World War Two

Illustrated Essays

6. Netherton cottages including Sunnyside
9. The “Noo Hooses” today

The white building in the foreground is Sunnyside which was demolished by a landmine in March 1941 killing four people.

During the Second World War Strathblane, in common with many other villages, was organised into areas to respond in case of enemy attack. Villagers were encouraged to attend the various Auxiliary Fire Service demonstrations and to man the pumps! With many of the men away fighting, women were quite often involved in these activities and the village seemed as well prepared as other neighbouring rural communities.

The Home Guard was a feature of the village. People were reminded not to leave white washing out at night and to observe the blackout. Even Halloween was affected by the war due to problems regarding the blackout. Air Raid Protection (ARP) lectures were common and the Ministry of Information van would arrive on a monthly basis for propaganda purposes. Red Cross and War Weapon weeks occurred on a regular basis and all in the parish would be encouraged to take part in these events. The Women’s Guild were involved in “Comforts for the Services” and would send knitted goods etc abroad. “Dig for Victory” was a popular war slogan as more fields were ploughed in the area to produce food.

Strathblane was viewed by the authorities as a relatively safe location, which led to the decision to allocate up to 50 billets in local homes for unaccompanied children from areas likely to be bombed.

Sunnyside and the Landmines

However this relative calm was shattered by the terrible Clydebank Blitz which began on the night of March 15 1941. As well as conventional bombs the German Luftwaffe air raids involved dropping landmines – large canisters armed with a delayed firing mechanism that descended by parachute and were intended to cause major disruption to infrastructure.

On the second night of the Blitz, two of these dreadful weapons landed on Blanefield, a mere six miles from Clydebank as the bomber flies. Although only one exploded, after landing on the roof of the New City Row of tenement apartments then rolling down the hill towards the lower Sunnyside block, the impact was massive. Sunnyside was effectively destroyed and had to be demolished completely.

The late Tom Rennie described his memories as a 16-year-old:

“I was standing outside in New City Row with my Uncle Hugh Tate when we noticed what we initially thought was a parachute coming down. We soon realised that it was not a parachute but a landmine, which was falling towards the roof.
I ran to fetch the police. As I did so, the mine which had now landed on the roof apparently rolled down and dropped off the roof further down. I was half way across the drying green when I was blown across the green and hid at the corner of the wall at the main road. I protected myself behind the wall and slowly moved up towards the police station beyond the War Memorial. PC Fraser was with Mr (later ‘Sir’) Charles Edmonstone who was the Officer in command of the Home Guard. In due course a rescue party was organised.
In the house occupied by Mr and Mrs Stockdale there were no floor boards and only the joists remained. I took old Mrs Stockdale out. She was very distressed and was covered in blood and dirt. Her husband was sitting in his wooden chair dead. It appeared that he had been killed outright.
In the house occupied by Mr & Mrs Woods and their two children, Mrs Woods and her children had been killed. Mr Woods survived. The Woods were a family who had moved to Blanefield from Clydebank to escape the risk of being bombed.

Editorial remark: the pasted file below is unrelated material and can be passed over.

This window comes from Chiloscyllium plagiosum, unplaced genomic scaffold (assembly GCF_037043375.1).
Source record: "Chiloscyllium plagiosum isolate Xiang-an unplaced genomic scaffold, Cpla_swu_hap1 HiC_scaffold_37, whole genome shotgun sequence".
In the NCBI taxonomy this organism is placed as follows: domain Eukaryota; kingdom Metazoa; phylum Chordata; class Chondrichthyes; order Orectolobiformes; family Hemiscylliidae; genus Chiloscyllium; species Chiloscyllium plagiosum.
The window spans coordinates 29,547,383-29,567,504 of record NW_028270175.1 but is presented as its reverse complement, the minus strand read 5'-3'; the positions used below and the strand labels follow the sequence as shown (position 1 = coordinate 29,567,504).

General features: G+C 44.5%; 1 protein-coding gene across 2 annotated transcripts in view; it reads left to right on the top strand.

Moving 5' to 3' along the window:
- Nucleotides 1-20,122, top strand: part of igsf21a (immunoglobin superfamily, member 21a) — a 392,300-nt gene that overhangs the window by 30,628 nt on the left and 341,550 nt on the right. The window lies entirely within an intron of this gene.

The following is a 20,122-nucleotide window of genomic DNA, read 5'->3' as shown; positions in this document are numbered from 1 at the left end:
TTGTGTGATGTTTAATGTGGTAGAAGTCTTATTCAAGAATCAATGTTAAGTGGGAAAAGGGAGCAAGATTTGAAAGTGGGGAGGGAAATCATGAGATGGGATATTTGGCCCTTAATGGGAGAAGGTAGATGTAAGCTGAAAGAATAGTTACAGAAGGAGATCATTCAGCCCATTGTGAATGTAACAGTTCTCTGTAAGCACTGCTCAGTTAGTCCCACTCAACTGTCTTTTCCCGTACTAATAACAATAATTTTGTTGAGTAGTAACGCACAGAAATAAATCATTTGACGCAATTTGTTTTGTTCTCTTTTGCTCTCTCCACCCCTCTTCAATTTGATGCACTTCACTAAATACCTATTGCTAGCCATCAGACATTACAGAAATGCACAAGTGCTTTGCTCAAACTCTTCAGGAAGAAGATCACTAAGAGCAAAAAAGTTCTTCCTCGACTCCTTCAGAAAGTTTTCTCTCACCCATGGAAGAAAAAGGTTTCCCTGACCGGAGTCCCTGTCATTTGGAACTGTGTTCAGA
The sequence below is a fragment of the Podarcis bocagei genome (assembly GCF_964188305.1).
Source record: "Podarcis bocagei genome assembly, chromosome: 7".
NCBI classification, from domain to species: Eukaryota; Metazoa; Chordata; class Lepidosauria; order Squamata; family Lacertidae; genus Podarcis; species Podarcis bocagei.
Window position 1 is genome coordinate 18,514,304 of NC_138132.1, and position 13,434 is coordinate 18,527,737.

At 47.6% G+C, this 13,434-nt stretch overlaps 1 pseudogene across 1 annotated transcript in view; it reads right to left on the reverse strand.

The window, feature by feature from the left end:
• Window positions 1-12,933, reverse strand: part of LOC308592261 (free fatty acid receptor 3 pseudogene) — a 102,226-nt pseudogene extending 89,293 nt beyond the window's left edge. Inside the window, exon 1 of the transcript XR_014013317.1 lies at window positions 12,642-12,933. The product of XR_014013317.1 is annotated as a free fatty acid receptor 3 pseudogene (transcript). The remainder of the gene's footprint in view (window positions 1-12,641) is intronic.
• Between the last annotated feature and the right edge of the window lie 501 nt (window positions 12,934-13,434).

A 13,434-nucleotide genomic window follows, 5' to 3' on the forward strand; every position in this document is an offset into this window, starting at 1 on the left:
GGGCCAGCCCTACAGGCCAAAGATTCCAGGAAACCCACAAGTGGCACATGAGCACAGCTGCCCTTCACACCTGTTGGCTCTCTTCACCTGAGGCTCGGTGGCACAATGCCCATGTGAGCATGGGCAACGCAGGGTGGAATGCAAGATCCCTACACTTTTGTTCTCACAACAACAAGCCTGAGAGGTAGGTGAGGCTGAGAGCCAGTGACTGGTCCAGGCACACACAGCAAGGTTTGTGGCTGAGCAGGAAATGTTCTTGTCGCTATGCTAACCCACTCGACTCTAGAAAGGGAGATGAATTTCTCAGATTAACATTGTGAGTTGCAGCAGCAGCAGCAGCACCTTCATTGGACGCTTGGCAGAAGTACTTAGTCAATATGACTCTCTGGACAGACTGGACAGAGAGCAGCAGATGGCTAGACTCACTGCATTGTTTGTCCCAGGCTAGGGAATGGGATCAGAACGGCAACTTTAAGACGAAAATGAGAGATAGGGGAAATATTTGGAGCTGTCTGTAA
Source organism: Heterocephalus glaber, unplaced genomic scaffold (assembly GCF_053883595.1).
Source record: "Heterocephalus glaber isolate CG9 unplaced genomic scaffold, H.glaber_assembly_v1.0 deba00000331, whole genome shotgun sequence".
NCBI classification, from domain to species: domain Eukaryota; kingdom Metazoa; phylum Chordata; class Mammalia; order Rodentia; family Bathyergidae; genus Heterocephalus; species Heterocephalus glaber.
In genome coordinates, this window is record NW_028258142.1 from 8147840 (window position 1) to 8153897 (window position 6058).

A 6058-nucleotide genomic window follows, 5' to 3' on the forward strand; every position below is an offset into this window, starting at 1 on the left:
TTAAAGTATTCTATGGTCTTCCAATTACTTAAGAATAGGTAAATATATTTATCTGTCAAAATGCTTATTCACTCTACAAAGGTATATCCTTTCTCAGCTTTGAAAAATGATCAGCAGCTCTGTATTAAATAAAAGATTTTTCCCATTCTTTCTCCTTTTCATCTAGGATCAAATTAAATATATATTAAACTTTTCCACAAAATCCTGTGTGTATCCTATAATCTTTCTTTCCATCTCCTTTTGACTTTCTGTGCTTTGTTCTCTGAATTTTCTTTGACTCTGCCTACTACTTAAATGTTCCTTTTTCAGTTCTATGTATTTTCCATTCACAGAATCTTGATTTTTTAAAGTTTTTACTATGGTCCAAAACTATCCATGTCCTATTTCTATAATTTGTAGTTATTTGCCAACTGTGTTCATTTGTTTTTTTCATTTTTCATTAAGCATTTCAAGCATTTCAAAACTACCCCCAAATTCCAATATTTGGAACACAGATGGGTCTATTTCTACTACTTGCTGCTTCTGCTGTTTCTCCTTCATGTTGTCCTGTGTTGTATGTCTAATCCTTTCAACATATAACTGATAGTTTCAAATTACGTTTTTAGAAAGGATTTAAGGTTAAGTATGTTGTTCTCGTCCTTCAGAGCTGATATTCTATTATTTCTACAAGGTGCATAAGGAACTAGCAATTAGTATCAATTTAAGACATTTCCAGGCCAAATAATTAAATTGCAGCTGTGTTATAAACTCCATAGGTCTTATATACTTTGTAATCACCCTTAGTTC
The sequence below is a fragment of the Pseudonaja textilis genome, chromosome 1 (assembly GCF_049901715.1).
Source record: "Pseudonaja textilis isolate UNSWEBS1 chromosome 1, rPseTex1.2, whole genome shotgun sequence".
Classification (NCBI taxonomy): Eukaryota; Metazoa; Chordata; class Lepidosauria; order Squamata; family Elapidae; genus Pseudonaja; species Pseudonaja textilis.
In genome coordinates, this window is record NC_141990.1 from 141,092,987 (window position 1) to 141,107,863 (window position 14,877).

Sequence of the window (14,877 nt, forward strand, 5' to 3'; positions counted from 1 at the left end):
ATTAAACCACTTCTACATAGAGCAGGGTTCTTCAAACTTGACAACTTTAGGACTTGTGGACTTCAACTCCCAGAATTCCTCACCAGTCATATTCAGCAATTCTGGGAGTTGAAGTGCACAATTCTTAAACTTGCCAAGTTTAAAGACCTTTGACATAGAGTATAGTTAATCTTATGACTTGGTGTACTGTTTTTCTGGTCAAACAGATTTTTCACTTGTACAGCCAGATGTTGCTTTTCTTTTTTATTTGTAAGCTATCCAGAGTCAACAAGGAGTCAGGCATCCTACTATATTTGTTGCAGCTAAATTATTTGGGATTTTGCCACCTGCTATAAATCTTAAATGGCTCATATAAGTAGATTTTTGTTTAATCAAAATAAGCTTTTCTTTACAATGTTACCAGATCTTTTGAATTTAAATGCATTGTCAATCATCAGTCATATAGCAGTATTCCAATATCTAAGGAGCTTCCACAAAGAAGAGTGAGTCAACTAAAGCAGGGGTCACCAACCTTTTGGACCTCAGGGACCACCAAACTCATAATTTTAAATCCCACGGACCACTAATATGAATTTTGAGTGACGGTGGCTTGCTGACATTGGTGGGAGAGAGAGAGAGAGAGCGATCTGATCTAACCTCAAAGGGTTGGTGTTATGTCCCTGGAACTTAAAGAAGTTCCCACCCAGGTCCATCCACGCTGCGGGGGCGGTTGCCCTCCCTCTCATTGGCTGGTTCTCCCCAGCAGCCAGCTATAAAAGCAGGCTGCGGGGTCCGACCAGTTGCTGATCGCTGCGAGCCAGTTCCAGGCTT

The people bombed out of their houses were evacuated to the Edmonstone Hall as that had been designated as the Central Clearance Point as well as a First Aid Centre.
People were unable to return to their houses and many were billeted out through the village. These arrangements did not always work well and many were glad when they could return to their own homes. I was billeted at Baptiston Farm, near Killearn. My parents were given accommodation at Craigbrock, Duntreath. I enjoyed my stay at Baptiston and was in no hurry to return home.

After the initial confusion caused by the landmine, people were evacuated from Sunnyside. The discovery of a second landmine lying in the whin bushes in the field south of the Edmonstone Hall resulted in the bewildered people again being evacuated, although this weapon did not explode.

The Village Club was not deemed safe enough and instead people were taken to the Kirkhouse Inn, which was already packed with people.

The late Mrs Armstrong described what happened next:

“An ARP man walked in front of the group stopping a bus coming along the main road with a gun as all traffic had to be stopped for fear of the mine being detonated by the vibration. Mrs Armstrong then recalled a hair-raising journey clutching her infant son in the bus that had been stopped and was now packed with villagers travelling with no lights to Lennoxtown then over the Crow Road to Fintry. The sky, she remembers, was being lit up by fires burning in Clydebank and the search lights looking for enemy planes flying overhead on their way back to Germany. Finally, having crawled over the Crow Road at a snail’s pace the bus arrived at the High School in Balfron, which was crowded with refugees from Clydebank and surrounding areas. There people were put up for the night and those who could went to stay with family. Some were able to return to their homes within a week. Others whose houses had been destroyed were billeted out to houses in the area. Many still have very mixed memories of this.”

The effect of the landmine blast was felt throughout other parts of the village and created many strange effects. At 12 Burnside Row, all had gathered in the bottom house for safety. There the skylight was shattered and the staircase damaged. Over in Strathblane, the windows of Dr McMillan’s house, the village GP, were put in. Helen Peters remembers that night as a small child sitting in an elderly neighbour’s house in a bed recess with a friend when the land mine exploded. The result of the blast was that the elderly lady sitting in a chair opposite them flew across the room and ended up in the bed beside them!